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If they sign up for that category in the yellow
pages, they have asserted what they do and paid
to make the assertion. Value was exchanged. Yes,
it is weak, admittedly. Google is weak admittedly.
Yes, Google is a search engine, not a business registry.
Thanks for making the point. Worse is worse,
but better needs requirements to insure it is better.
Better than what is an operative question.
Do we want Google to "evolve" into a business
registry where the opinions of the competitors
determine the ranking instead of the registered
assertions of the vendor so registered?
I believe hang gliders can evolve into airplanes
as long as their is **some form of memory** involved.
We have historical evidence. But as jets became
a fact of travel, so did CASE and CAD technology.
I don't think it a good idea to evolve a jetliner
unless that evolution is directed. Directed evolution
is what discriminates intelligent systems from
random systems. Perhaps what Shirky should examine
is where the transition from random to directed
occurs in the complexity curve of systems. The
web could be laissez-faire until it <blinked>.
Memory of results is key. If you don't have a
benevolent dictator, you need documentation.
Otherwise, you might make the mistake of building
a jetliner with very large windows and forget the
expansion problems. The Brits never recovered
even though they can still build a great jet.
BTW: look at the Soviet space program for the
prime example of benevolent dictators vs directed
but team oriented design. It worked fine until
the designer died and the booster designs became complex.
That is why the Soviets had to steal designs from
the West and propagandize. Essentially, that is
how the web was won, but quickly lost to MS. Guys
like Shirky miss the irony that their brand of
propaganda handed the web to MS on a copper platter.
A successful design organization that can effectively
turn complex designs into reliable systems focuses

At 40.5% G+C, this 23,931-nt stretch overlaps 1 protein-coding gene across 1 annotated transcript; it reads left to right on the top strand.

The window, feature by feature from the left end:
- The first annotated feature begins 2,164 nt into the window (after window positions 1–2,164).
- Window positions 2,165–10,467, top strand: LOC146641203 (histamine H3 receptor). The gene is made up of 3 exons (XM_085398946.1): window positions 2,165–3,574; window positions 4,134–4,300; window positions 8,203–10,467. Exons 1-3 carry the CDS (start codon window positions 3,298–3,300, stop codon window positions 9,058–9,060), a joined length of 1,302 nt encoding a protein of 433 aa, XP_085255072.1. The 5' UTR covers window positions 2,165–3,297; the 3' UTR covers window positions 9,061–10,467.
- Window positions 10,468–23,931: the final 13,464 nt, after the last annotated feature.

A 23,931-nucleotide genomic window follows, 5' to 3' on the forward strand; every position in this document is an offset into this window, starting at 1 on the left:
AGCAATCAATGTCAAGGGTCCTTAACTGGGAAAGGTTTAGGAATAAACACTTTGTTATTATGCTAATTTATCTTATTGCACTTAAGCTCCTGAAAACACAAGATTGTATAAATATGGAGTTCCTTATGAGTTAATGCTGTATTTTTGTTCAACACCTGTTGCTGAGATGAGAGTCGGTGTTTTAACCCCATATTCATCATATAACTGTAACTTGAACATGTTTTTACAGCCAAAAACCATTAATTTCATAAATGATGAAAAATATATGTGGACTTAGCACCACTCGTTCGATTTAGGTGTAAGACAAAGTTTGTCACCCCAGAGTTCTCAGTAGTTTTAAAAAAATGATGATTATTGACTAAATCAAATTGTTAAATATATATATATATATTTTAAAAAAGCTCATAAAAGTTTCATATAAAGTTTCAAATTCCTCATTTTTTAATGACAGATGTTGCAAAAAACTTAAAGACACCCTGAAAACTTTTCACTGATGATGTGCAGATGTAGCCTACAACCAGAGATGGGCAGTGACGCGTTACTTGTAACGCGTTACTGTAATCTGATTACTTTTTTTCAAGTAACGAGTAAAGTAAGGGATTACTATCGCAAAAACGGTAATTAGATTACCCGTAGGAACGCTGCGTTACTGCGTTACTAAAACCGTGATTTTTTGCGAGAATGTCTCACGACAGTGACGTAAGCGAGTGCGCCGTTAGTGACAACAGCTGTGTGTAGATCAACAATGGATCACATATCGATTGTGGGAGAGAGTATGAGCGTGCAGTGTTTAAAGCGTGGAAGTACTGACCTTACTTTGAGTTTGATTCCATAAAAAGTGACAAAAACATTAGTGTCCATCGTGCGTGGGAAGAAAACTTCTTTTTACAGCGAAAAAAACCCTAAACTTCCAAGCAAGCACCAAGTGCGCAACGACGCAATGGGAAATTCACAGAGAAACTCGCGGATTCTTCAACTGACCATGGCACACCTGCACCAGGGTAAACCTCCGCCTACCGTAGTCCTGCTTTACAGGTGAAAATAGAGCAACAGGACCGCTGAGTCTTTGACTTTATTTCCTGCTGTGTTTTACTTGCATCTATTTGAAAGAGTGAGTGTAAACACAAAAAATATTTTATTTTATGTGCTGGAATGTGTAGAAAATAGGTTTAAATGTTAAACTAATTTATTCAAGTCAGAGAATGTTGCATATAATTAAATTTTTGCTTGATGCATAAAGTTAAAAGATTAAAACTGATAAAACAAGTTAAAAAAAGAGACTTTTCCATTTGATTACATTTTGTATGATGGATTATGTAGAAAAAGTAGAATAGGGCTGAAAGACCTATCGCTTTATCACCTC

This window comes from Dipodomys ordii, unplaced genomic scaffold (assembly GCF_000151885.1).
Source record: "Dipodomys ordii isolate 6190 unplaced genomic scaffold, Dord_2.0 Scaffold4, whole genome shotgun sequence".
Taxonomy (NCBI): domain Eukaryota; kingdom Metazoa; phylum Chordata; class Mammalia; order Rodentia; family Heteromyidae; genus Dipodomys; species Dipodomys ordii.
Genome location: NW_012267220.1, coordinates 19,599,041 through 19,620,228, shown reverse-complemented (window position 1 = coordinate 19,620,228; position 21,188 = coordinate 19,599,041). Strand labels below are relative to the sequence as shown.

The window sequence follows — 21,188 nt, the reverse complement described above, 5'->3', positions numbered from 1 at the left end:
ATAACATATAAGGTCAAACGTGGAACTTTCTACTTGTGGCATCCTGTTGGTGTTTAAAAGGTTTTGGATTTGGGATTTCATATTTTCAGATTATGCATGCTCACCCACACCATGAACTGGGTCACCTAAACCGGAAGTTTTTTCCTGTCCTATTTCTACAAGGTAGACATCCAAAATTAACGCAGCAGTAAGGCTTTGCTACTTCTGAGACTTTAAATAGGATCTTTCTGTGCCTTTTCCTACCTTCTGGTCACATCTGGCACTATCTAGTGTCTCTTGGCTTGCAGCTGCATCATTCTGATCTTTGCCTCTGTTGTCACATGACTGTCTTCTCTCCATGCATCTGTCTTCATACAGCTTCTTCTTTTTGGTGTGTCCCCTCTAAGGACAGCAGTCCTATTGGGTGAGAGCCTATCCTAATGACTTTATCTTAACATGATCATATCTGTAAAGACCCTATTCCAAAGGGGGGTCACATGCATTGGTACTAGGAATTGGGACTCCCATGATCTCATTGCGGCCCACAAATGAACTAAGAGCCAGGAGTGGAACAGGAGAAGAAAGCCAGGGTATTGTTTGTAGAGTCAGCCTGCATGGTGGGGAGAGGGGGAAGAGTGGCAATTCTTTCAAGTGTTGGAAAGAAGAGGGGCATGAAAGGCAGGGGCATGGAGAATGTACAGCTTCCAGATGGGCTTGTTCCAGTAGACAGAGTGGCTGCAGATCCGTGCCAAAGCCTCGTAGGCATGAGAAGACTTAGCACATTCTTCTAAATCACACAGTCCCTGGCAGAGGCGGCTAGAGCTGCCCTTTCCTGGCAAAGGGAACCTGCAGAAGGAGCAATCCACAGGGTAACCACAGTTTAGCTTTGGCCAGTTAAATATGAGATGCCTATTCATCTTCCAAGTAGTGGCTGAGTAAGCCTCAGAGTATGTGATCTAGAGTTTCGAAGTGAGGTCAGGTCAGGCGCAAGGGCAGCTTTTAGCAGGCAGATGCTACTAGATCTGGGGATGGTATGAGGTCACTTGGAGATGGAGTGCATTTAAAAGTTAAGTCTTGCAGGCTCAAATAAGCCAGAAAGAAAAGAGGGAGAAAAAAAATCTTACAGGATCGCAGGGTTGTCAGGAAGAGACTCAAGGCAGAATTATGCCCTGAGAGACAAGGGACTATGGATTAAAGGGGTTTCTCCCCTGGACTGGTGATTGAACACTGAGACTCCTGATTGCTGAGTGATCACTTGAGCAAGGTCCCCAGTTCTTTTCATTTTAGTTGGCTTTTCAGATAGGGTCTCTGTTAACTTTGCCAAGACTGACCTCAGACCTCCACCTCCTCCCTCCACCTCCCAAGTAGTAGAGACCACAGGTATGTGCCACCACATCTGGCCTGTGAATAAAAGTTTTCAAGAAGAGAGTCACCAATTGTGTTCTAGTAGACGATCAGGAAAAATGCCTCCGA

on team building as the first job of management. MS
beats their competitors every time that way. Jobs
didn't get it early; so, his marketshare was lost
to the guys who did.
From: John Cowan [mailto:firstname.lastname@example.org]
"Bullard, Claude L (Len)" scripsit:
> Google is a fine loose white pages. A yellow
> pages is still needed. Discovering that a business
> exists is the easy part. Qualifying that business
> is the hard part. Frankly, I'd hate to see
> Google get yanked into the second part of that
> problem. It's a good search engine.
I'm not sure that the white/yellow distinction actually applies to search
engines. A physical white pages allows you to discover the network address
of an object for which you have a canonical name. With yellow pages, you
can find network addresses based on looser criteria, which Google can do
With a very few exceptions like doctors, yellow-pages books do nothing to
validate the inclusion of objects under specific categories. If I pay for
a business listing and claim to be a small-engine repairer, I will be
listed as one, never mind that I know less about small-engine repair than
the average chimpanzee. Similarly, card catalogues don't discriminate between
books that tell the truth and those that are full of the most improbable lies,
impartially listing them all under the same Dewey or Elsie code.
Maybe we just plain expect too much from any listings service.